Happy November!

   Every month I write about the book I'm working on and any other happenings in my life as a children's book illustrator. My hope is that it will be a window into my profession for people who are interested in exploring it for themselves.
      I am working on the jacket of THE NUTCRACKER. I am illustrating the NUTCRACKER SUITE by Tchaikovsky, recalling music I have heard many times as a child, at the ballet (the score for the ballet has similar elements but is longer) and best of all in Symphony Hall here in Boston at the Christmas Pops with my husband playing the double bass. The NUTCRACKER, for me, is the most magical and indelible of all classical music. Even though Schubert is my favorite composer, this work of Tchaikovsky is pure genius and listening to it is a wonderful way to spark the imagination. The short story by E.T.A. Hoffmann forms the storyline for the music. It tells of the fantastical adventure of a 7-year-old girl and the nutcracker soldier gift she is given for Christmas that takes place in a dreamlike winter landscape on Christmas eve. Like many dreams there are elements from Marie's own life that appear in strange and wonderful ways. In our times, using a dream as a vehicle for a story idea is considered a clich?and I have never used it as a plot device before, but because the story is considered a classic I have free rein. It is freeing to interpret the story because every version of the ballet is presented in a different way.
    Because of the dreamlike flow of scenes in my vision of the story I decided to make the jacket a snow-covered wreath with characters and images from the book among the wreath?s branches. It almost looks like a portal, and Marie stands to one side breaking the wreath's image as if she is about to step in and the Nutcracker doll is facing her from the other side. I haven't sketched the back jacket but I'm thinking it will be the scene of the enchanted snowy landscape with the Gingerbread palace in the distance. I have always loved the idea of a portal since I was young and read ALICE"S ADVENTURES THROUGH THE LOOKING GLASS and Alice fell down the rabbit hole. ?Falling down the rabbit hole? is still my favorite expression.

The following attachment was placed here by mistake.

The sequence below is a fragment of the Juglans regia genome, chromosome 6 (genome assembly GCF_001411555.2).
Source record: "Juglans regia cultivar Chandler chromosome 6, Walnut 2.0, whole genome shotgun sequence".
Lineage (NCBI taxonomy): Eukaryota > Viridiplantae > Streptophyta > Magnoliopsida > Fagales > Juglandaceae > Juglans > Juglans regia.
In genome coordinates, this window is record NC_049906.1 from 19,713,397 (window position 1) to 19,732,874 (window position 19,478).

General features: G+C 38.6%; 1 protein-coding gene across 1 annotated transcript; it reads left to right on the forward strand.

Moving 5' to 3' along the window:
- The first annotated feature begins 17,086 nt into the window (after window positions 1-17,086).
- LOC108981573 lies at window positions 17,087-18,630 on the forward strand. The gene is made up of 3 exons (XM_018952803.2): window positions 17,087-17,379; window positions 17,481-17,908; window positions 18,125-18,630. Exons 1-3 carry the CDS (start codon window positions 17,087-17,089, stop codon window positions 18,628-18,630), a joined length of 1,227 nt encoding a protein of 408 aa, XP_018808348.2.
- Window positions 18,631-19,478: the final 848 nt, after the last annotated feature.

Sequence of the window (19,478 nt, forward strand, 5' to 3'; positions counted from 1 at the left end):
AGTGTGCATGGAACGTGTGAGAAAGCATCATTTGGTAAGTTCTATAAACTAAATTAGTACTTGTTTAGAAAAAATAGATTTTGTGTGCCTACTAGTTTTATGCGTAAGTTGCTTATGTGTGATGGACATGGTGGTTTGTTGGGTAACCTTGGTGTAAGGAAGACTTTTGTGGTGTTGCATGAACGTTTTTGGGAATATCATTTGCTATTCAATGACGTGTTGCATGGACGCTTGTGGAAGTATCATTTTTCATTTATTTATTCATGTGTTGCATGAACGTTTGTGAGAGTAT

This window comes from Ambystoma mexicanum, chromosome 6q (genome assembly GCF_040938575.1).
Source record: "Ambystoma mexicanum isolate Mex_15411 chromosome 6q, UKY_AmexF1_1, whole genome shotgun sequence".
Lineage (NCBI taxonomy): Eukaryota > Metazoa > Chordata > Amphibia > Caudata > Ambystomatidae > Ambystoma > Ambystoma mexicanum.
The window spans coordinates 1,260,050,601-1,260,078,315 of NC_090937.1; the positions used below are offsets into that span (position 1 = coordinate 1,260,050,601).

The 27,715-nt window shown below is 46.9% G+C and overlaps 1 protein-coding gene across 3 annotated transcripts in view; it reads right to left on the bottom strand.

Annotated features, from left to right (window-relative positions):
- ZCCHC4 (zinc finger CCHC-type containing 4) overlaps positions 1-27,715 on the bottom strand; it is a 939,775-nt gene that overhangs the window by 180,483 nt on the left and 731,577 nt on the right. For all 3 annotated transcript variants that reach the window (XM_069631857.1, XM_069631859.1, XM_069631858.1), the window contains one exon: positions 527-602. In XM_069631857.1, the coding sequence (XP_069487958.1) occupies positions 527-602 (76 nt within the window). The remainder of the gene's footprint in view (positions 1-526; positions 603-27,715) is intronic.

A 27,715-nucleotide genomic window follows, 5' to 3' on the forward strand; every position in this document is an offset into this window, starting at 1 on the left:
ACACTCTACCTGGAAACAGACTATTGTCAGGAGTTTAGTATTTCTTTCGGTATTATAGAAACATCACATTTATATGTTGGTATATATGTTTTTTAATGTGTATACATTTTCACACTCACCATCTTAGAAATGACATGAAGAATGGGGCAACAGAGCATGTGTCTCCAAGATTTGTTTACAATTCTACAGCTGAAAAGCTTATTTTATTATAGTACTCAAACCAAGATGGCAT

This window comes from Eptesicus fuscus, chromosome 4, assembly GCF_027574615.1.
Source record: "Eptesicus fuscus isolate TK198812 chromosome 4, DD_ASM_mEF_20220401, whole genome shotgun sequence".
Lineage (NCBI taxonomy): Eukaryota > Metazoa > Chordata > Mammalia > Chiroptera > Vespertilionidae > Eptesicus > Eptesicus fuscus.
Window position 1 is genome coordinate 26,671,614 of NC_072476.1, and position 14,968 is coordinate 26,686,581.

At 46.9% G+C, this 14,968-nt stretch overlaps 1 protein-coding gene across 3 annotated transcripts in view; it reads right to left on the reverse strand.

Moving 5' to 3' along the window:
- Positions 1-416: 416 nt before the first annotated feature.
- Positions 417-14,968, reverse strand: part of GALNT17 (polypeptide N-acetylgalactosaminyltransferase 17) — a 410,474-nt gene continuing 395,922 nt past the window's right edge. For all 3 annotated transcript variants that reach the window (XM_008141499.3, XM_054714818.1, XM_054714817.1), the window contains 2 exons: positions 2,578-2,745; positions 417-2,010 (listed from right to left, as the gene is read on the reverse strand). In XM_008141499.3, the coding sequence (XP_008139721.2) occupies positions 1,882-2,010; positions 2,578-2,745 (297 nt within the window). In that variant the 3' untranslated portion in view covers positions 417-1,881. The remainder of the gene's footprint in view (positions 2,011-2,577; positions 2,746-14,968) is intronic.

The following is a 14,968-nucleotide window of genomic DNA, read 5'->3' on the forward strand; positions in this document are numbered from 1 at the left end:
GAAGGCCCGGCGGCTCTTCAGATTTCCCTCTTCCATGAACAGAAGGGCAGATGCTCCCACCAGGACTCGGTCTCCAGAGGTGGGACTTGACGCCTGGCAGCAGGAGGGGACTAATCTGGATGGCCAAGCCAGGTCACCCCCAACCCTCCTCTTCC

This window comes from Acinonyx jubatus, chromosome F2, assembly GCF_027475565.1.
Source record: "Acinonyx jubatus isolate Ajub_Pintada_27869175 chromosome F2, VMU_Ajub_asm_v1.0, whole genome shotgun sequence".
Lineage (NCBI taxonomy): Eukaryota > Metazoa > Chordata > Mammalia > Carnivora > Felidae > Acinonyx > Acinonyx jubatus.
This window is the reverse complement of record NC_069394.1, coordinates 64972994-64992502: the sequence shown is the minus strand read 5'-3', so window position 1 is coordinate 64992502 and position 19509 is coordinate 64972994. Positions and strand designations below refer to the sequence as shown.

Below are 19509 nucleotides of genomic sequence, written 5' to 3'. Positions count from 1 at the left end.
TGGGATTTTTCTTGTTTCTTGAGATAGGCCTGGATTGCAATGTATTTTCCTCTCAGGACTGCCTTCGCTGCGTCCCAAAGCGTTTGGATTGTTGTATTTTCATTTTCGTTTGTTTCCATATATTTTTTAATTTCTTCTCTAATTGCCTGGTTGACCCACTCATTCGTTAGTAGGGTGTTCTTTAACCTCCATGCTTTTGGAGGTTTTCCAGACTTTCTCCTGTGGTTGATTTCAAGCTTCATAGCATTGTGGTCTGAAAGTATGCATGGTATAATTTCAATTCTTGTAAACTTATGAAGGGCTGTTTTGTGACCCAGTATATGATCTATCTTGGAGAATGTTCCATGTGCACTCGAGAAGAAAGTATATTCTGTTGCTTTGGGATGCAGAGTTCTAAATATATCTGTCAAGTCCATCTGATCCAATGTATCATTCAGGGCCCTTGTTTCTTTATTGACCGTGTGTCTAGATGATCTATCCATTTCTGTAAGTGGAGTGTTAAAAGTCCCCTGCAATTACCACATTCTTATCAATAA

I am so happy with the first few spreads for NUTCRACKER. It was hard to stop the flow of the story and work on the jacket, which is needed early on by the publisher. The text is quite simple, but the illustrations are very detailed and packed, even for me.  When I was a child and was surrounded by books at home and was exposed to many more at our welcoming town library, I sought out books that had illustrations that would fire my imagination. The illustrations would take me to places that seemed more real than the places around me sometimes. That is what I hope to accomplish in my illustrations, with the help of the memories of my young self as muse. Beatrix Potter was one of my mother's, my sister's, and my favorites. I clearly remember having a moment of recognition with the author's intent when we were read SQUIRREL NUTKIN by Potter. If I remember correctly, the squirrels sailed to an island where hazelnuts grew. They got there on stick rafts using their tails as sails. In order to gather the nuts, they first had to appease the owl that lived on the island, which they did by bringing dead field mice to him. Our cats always brought in dead mice and lined them up on the doorstep to be admired.  We thought it was gross, but she did eat them and rid our barn of mice. I loved that Beatrix Potter allowed dead mice in her books. Her books always ended with a hopeful loving tidbit that soften the parts that were true to life, but were unsettling. One of the places I hope to someday see is Beatrix Potter's house in England where she lived and worked. It will be interesting to compare it to the place I have stored in my mind that arises from my earliest memories of her illustrations. My fondest hope is that my illustrations will carry that version of reality that combines our beautiful curious world with human imagination.

    Bye for how, your friend, Jan Brett